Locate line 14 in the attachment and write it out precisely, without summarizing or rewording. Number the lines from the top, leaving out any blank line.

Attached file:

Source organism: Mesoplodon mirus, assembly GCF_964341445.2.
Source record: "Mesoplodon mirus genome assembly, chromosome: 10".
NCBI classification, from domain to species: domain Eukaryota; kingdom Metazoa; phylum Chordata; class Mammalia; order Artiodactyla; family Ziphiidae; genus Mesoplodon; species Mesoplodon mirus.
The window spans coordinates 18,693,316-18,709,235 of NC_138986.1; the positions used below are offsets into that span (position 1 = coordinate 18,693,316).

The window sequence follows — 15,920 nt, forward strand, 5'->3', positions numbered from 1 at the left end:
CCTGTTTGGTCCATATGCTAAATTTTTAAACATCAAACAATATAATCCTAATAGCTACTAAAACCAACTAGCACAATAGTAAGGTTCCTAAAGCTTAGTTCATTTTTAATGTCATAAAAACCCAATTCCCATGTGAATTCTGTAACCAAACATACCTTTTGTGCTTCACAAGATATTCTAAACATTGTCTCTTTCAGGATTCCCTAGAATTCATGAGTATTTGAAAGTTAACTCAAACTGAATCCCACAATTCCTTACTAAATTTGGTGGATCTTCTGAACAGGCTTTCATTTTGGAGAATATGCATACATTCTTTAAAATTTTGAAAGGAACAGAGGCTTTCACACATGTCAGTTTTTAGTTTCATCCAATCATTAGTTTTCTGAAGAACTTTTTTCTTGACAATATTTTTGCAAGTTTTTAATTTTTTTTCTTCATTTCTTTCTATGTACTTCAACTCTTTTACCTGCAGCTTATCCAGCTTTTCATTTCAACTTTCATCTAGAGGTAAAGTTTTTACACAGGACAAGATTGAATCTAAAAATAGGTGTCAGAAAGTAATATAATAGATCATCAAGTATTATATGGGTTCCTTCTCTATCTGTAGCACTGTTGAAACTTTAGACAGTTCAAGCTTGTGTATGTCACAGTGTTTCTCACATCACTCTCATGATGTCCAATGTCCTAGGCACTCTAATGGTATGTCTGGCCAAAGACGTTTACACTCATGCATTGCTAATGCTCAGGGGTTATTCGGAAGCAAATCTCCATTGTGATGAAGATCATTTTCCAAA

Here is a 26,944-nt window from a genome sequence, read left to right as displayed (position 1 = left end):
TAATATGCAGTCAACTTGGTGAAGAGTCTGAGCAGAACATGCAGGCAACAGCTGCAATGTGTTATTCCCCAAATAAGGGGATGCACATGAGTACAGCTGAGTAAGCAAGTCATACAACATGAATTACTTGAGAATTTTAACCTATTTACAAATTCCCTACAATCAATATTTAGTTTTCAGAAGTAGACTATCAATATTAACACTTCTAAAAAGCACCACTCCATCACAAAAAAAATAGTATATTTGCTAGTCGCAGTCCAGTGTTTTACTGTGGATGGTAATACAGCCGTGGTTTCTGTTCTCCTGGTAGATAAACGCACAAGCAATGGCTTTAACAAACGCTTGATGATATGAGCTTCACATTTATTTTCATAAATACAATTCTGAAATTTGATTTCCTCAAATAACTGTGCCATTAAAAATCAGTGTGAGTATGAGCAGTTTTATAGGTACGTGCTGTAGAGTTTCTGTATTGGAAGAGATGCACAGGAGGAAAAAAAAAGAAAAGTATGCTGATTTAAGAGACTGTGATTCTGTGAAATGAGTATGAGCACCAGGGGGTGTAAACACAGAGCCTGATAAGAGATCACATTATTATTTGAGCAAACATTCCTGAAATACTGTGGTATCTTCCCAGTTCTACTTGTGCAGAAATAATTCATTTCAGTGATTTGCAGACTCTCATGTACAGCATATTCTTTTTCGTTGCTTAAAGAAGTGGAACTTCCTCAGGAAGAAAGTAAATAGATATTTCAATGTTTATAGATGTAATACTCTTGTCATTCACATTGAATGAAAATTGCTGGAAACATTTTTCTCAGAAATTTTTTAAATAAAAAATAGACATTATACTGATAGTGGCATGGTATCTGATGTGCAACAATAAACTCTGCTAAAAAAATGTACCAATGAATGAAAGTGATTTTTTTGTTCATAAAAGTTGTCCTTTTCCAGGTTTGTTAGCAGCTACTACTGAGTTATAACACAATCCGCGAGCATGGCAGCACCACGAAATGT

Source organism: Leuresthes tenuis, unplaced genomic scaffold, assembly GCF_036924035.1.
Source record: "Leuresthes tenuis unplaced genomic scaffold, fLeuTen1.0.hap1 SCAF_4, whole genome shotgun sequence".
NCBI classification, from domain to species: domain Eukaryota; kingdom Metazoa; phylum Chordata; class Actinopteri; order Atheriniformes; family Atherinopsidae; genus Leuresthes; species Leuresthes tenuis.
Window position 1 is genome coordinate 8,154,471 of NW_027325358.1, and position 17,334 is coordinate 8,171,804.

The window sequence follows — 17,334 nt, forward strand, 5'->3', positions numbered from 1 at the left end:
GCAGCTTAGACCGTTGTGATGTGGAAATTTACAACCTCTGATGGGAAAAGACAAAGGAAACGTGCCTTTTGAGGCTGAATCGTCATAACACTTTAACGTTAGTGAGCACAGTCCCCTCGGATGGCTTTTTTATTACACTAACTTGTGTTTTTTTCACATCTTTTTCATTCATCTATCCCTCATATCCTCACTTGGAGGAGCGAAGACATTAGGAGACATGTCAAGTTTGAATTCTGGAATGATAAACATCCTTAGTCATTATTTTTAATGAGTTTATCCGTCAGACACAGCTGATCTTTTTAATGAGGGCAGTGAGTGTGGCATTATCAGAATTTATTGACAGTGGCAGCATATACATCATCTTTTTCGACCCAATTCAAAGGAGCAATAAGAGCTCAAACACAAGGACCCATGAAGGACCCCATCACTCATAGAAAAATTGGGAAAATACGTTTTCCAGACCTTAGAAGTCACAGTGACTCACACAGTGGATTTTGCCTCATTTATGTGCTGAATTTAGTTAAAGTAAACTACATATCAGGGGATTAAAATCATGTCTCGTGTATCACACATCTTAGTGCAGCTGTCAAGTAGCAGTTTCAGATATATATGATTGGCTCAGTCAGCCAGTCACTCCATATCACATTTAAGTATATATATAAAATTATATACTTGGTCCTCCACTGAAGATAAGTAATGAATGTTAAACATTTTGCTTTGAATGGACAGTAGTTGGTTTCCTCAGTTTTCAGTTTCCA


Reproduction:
GCAGCTTAGACCGTTGTGATGTGGAAATTTACAACCTCTGATGGGAAAAGACAAAGGAAACGTGCCTTTTGAGGCTGAATCGTCATAACACTTTAACGTTAGTGAGCACAGTCCCCTCGGATGGCTTTTTTATTACACTAACTTGTGTTTTTTTCACATCTTTTTCATTCATCTATCCCTCATATCCTCACTTGGAGGAGCGAAGACATTAGGAGACATGTCAAGTTTGAATTCTGGAATGATAAACATCCTTAGTCATTATTTTTAATGAGTTTATCCGTCAGACACAGCTGATCTTTTTAATGAGGGCAGTGAGTGTGGCATTATCAGAATTTATTGACAGTGGCAGCATATACATCATCTTTTTCGACCCAATTCAAAGGAGCAATAAGAGCTCAAACACAAGGACCCATGAAGGACCCCATCACTCATAGAAAAATTGGGAAAATACGTTTTCCAGACCTTAGAAGTCACAGTGACTCACACAGTGGATTTTGCCTCATTTATGTGCTGAATTTAGTTAAAGTAAACTACATATCAGGGGATTAAAATCATGTCTCGTGTATCACACATCTTAGTGCAGCTGTCAAGTAGCAGTTTCAGATATATATGATTGGCTCAGTCAGCCAGTCACTCCATATCACATTTAAGTATATATATAAAATTATATACTTGGTCCTCCACTGAAGATAAGTAATGAATGTTAAACATTTTGCTTTGAATGGACAGTAGTTGGTTTCCTCAGTTTTCAGTTTCCA